Jan 4, 2012
We reported here about Glen Campbell’s November 30 show at the Ryman Auditorium in Nashville, but a return performance on Dec. 5 was postponed due to illness.
Campbell made up that date this week.
Here’s what Dave Paulson of the Tennessean said about the show:
“Little appeared to be impeding his performance Tuesday night. Teleprompters set up at the edge of the stage were glanced at for lyrical cues – almost a necessity for anyone tackling the songs of wordy popsmith Jimmy Webb – but Campbell remained in fine voice and proved to still be a staggeringly sharp and fluid guitarist, wowing the crowd early on with an explosive solo on “Gentle” and muscular melodic licks on his classic “Galveston.”"
Read the Tennesean’s full review here.
Nov 30, 2011
It was a sad and exhilarating evening at the Ryman Auditorium in Nashville tonight.
It’s wasn’t sad because Glen Campbell is suffering from Alzheimer’s or that his performance was part of his “Goodbye Tour.” He’s 75 and ailments strike us all.
It was sad because this is the last tour of one of America’s great pop singers, interpreters and guitarists, and it’s not realistic to expect anyone else to ever perform the work of Jimmy Webb with as much passion and joy.
Campbell had some challenges tonight, forgetting the lyrics to set opener “Gentle on My Mind” when a prompter malfunctioned and stumbling through some stage patter. But his guitar
playing was solid, and his solo on “Wichita Lineman” was stirring.
In full stride, singing the songs that dominated America’s pop and country charts from 1967 through 1977,he was impressive. He played his biggest hits, including “By the Time I Get to Phoenix” and “Galveston,” but also lesser and still memorable hits, notably “Where’s The Playground Susie?” and “Dreams of the Everyday Housewife.” Haunting and beautiful stuff.
It was inspiring to see Campbell pepper the show with tracks from his outstanding final album Ghost on the Canvas. He’s been an artist all his life and he’s going to leave the stage playing new songs. That’s what artists – as opposed to oldies acts – do.
Nov 30, 2011
Tickets for the Moody Blues’ March 21 date at the Ryman Auditorium
in Nashville go on sale this Friday, Dec. 2.
The band that got its start with the 1964 hit “Go Now” still has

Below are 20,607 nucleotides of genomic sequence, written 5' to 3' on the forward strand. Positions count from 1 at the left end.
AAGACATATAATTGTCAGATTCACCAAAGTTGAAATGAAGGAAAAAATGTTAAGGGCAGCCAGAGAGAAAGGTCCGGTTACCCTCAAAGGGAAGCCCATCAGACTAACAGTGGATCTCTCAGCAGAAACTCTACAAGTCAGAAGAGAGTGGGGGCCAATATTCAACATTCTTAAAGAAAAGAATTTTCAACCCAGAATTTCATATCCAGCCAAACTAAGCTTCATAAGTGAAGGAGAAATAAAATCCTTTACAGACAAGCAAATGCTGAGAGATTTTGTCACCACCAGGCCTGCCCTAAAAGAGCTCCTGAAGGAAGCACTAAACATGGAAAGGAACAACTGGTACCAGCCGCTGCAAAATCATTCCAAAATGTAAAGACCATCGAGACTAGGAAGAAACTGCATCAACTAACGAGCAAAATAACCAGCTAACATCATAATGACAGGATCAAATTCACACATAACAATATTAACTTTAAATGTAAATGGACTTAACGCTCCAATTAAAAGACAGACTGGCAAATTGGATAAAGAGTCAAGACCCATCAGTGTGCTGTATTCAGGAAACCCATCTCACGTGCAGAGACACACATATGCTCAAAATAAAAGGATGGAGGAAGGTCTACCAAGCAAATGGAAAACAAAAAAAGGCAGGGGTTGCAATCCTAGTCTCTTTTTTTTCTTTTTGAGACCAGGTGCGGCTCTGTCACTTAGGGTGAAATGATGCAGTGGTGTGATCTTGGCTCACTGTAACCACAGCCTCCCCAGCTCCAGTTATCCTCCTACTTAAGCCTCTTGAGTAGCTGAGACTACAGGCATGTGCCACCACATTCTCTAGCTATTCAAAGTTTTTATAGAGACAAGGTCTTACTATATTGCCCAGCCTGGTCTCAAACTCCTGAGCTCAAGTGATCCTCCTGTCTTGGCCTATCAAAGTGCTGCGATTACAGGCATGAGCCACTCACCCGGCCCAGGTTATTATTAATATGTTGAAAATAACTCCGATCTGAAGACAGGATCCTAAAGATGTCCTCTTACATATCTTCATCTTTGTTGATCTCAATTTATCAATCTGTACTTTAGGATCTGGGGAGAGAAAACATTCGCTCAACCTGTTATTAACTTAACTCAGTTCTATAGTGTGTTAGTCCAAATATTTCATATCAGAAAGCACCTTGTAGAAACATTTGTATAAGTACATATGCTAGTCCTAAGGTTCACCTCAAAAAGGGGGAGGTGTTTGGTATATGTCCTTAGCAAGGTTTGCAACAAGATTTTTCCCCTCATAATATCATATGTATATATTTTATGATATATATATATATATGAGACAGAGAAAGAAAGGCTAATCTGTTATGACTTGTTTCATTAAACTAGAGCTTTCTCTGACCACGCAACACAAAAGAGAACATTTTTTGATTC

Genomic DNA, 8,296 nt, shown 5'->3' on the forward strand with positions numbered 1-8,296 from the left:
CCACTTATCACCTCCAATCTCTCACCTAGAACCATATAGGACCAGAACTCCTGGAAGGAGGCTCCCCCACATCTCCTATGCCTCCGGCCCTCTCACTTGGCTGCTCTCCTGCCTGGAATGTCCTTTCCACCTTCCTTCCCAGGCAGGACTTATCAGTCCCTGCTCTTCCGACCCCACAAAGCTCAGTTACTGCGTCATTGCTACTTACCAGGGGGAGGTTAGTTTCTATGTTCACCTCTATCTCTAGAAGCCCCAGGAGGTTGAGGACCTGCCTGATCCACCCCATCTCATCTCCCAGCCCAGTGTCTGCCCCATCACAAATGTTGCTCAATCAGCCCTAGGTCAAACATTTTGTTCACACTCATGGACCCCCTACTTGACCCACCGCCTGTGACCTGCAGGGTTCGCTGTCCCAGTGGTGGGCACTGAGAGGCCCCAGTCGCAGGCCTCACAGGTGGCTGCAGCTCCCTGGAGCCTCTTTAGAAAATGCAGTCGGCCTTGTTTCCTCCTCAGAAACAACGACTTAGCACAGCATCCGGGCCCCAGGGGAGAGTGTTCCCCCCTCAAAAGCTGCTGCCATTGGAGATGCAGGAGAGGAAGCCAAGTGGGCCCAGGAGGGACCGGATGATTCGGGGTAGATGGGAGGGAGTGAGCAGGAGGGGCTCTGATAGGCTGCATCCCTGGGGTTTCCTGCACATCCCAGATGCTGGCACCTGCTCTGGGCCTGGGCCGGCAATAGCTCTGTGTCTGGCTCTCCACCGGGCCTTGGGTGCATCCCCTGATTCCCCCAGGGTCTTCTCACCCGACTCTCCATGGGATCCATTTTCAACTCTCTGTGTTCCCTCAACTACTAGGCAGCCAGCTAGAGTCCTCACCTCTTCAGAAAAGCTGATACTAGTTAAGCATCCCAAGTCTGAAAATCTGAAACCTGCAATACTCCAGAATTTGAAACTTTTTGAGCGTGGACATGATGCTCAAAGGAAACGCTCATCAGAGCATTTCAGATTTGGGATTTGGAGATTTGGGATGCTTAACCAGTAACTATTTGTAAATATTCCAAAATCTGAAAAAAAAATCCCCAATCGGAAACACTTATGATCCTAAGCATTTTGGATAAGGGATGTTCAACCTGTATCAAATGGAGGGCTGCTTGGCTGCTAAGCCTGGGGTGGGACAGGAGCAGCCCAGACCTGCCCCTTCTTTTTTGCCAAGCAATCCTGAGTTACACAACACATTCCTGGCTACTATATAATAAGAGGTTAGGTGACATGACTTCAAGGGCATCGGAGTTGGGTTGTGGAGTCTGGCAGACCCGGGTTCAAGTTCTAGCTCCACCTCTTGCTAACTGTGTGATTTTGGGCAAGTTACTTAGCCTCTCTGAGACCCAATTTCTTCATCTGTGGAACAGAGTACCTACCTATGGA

three long-time members, Graeme Edge, John Lodge and Justin Hayward, and puts on a good live show that spans more than four decades of music
What’s most surprising, though, is the band’s clear affinity for
Nashville and its music, and vice-versa. That’s clear on Moody Bluegrass Two… Much Love, the second album of Moody Blues songs recorded by some of bluegrass music’s biggest names. And a bonus for long-time Moody Blues fans is the participation of Hayward, Lodge, Edge and former band members Mike Pinder and Ray Thomas.
The material is not quite as familiar as on the first record, but it’s a nice mix of later hits and favorite album tracks. Highlights include Vince Gill on “ I Know You’re Out There,” Ricky Skaggs’ “You and Me,” Jan Harvey’s “Say It With Love” and Sam Bush, John Cowan and Russell Smith’s take on “Nice to Be Here.”
This was a terrific concept the first time and it’s nice to see it revisited in such a compelling way. It’s also a reminder of just how pastoral and softly melodic the Moody Blues could be.
Oct 15, 2011
Brian Henneman of the Bottle Rockets (Ken Paulson photo)
One of the least heralded Americana Music Festival events was also one of the coolest.
This afternoon, SiriusXM recorded a Mojo Nixon show in Nashville, with live performances from the Bottle Rockets, Kenny Vaughan and Luther Dickinson of the North Mississippi All-Stars.
Mojo was his usual crude self, and the performers delivered impeccable mini-sets, dialed down to a studio seating just a few dozen people.
It was an inspirational setting with a picture window view of the Ryman Auditorium appearing just over the performers’ shoulders.
Oct 3, 2011
The top five spots in this week’s Americana Music Association Chart remain unchanged, with the Jayhawks, Robert Earl Keen, John Hiatt, Gillian Welch and Guy Clark ranked one through five. Will Hoge’s “Number Seven” jumps from #26 to #13.
Fresh off two triumphant nights at the Ryman Auditorium in Nashville, Wilco enters the chart at #21 with “The Whole Love.” (Pictured.) Other Americana music chart debuts include Jason Boland and the Stragglers’ “Rancho Alto” at #30, Pieta Brown’s “Mercury” at #35,Pokey LaFarge and the South City Three’s “Middle of Everywhere” at #37 and Lydia Loveless’ “Indestructible Machine” at #39. The most added album of the week is Ryan Adams’ “Ashes and Fire.”